Quick-take: Bland, extremely repetitive.
I knew I made a mistake with this book when it started off with a comparison of The Wright Brothers, Martin Luther King, and... Apple.
Really? We are putting Apple into that group?
I hope you enjoy those 3 stories, because those are the only stories he has. He repeats each of them at least 3 times, in entirety, throughout the book. Apple makes an appearance every chapter. All making the same point.
He then goes into a series of bland one-liners of "Leaders inspire! Followers follow them because they WANT to!"
The rest of the book is....
Apple, Apple, Apple, Apple, Apple, Apple, Apple, Apple. Ad nauseum.
I suppose Mr. Sinek can't help himself. Even when he tries to avoid fanboying Apple: "Apple is not perfect. It has its faults." He then goes right back to Apple, Apple, Apple. I started making mental notes when the topic changed... just waiting for Apple to reappear. I actually said out loud, "There it is! Back to Apple!"
He did manage to squeeze in some interesting content around Apple. He talked about the dramatic turnaround of Continental Airlines. There weren't many tips to pick up other than adding incentives to focus on a clear goal: A $65 bonus if Continental makes the top 5 of on-time airlines that month. It is for every month and every employee. Pretty nice. He also fired execs that intentionally delayed a plane b/c they were late.
Oh, by the way... Apple? Apple is awesome, right? Let me talk about it for another 5 pages making the exact same point about it.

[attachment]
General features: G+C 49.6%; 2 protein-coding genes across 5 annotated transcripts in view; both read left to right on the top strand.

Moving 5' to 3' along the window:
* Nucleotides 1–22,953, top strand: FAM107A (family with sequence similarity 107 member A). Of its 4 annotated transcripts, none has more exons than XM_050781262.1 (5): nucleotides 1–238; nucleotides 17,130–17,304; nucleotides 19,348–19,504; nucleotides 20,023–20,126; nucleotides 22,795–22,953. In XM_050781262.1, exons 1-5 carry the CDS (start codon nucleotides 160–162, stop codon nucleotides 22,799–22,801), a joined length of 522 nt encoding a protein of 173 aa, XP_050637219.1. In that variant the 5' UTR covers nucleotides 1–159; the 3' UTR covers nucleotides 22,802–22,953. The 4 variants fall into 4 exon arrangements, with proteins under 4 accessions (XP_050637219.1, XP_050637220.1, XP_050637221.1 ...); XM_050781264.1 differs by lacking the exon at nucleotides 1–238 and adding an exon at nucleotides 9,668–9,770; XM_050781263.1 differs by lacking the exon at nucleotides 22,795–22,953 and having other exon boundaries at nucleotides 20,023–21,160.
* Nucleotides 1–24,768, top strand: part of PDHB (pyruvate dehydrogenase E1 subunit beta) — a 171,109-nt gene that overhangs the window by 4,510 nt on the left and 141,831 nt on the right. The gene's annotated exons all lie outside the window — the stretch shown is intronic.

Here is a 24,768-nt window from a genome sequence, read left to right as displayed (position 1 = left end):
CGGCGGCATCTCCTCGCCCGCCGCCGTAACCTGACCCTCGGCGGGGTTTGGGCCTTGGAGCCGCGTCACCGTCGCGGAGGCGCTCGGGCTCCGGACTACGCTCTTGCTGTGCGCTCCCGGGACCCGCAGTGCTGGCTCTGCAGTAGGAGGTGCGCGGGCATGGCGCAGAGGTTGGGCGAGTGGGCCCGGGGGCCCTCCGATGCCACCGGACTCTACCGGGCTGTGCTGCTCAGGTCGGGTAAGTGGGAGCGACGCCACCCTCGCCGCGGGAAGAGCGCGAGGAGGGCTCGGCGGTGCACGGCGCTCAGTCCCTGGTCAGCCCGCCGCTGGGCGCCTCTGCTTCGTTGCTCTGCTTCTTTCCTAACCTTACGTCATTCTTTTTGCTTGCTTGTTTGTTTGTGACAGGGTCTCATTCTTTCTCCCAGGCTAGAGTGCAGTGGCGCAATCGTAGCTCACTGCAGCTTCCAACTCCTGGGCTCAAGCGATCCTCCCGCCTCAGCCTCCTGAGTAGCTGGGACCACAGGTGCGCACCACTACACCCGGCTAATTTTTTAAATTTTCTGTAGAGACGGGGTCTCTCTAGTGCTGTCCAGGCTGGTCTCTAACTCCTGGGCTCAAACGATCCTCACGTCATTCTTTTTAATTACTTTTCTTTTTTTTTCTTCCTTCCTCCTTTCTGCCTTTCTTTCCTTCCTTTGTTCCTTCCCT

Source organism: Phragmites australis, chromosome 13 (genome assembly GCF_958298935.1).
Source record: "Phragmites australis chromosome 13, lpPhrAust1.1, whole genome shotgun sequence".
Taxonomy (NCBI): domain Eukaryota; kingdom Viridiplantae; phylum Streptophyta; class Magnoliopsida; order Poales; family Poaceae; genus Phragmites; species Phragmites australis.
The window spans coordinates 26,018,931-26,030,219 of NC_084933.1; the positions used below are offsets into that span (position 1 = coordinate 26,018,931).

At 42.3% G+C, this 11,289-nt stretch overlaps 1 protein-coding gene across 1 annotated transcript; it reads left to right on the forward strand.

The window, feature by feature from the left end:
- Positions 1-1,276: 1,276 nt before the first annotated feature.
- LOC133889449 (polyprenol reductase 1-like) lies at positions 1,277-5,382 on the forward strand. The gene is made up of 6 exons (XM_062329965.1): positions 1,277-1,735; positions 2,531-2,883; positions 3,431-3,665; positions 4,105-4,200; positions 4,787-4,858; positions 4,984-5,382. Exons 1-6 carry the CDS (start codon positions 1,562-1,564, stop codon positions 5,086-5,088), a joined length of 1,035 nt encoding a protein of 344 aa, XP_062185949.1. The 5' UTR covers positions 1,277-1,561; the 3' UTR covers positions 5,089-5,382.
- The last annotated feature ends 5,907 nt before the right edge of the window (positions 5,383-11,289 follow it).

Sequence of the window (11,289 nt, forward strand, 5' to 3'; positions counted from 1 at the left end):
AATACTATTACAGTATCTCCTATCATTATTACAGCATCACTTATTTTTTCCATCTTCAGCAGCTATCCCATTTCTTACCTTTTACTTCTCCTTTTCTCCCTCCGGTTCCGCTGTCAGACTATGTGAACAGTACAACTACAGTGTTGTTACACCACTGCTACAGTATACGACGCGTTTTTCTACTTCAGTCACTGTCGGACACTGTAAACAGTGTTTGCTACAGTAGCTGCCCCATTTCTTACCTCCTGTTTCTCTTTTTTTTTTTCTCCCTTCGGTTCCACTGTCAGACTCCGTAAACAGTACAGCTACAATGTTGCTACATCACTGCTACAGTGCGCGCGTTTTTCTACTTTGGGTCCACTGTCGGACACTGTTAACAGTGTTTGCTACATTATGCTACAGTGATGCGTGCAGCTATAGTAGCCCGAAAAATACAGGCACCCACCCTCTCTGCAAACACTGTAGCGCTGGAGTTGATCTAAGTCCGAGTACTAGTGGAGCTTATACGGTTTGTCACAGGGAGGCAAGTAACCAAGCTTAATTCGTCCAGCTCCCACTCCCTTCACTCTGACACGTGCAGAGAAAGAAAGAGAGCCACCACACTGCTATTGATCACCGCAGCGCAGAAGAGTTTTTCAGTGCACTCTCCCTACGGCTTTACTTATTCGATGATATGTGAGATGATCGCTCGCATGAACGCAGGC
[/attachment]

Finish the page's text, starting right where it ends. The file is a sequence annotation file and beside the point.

One of the main faults of this book is something I have noticed with most Leadership books I pick up. It tries to be everything to everybody. It is so high-level and so generic that it is impossible to walk away with tangible action items.
Hold on... let me talk about Apple again...
So what is Mr. Sinek trying to tell us by "start with why"?
He says you should be able to clearly state why you are in business (other than the obvious: to make money). Assuming all things are basically equal (price, features, etc), why should somebody buy your product over another? If you can't answer that, then you risk your product or service becoming a commodity. A low-cost copycat can come in and steal your business. It is now a race to the bottom.
You want your customers to be loyal. Loyal customers will seek you out directly, pay more, overlook small problems, etc. To do that, they need to believe in a mission beyond just your product. They should feel something for your business.
... time to talk about Apple again...
In between endless fanboying Apple, he also mentioned Southwest Airlines. Southwest wants to be the airline for the non-elites. The price is simple, the ride is fun, and the ride is on time.
The other airlines attempted their version of Southwest, and it failed. So "Why?" People do business with Southwest because they do not want the other major airlines. Southwest is the airline built "for them".
.... Oh.. how about Apple? Let's talk Apple some more... You see, Steve Jobs had a vision for a different company...
I basically summarized the entire book. The whole book is really just a 30min conference talk stretched out to a 250 page book. It has no data to back up his bold claims. Mr. Sinek claims he knows what famous execs are thinking "Steve Jobs knows that blah". "MLK knows that blah...". It is beyond repetitive, at times repeating the exact same story fully. It has the exact same references.
This book is like watching a 15 second joke stretched out to a 5 min comedy sketch. It is painful. Because it talks at such a high level, by the time you are done reading, you won't be sure exactly what you learned. The book has few tangible takeaways. Score: 1/5. Read a blog summary instead.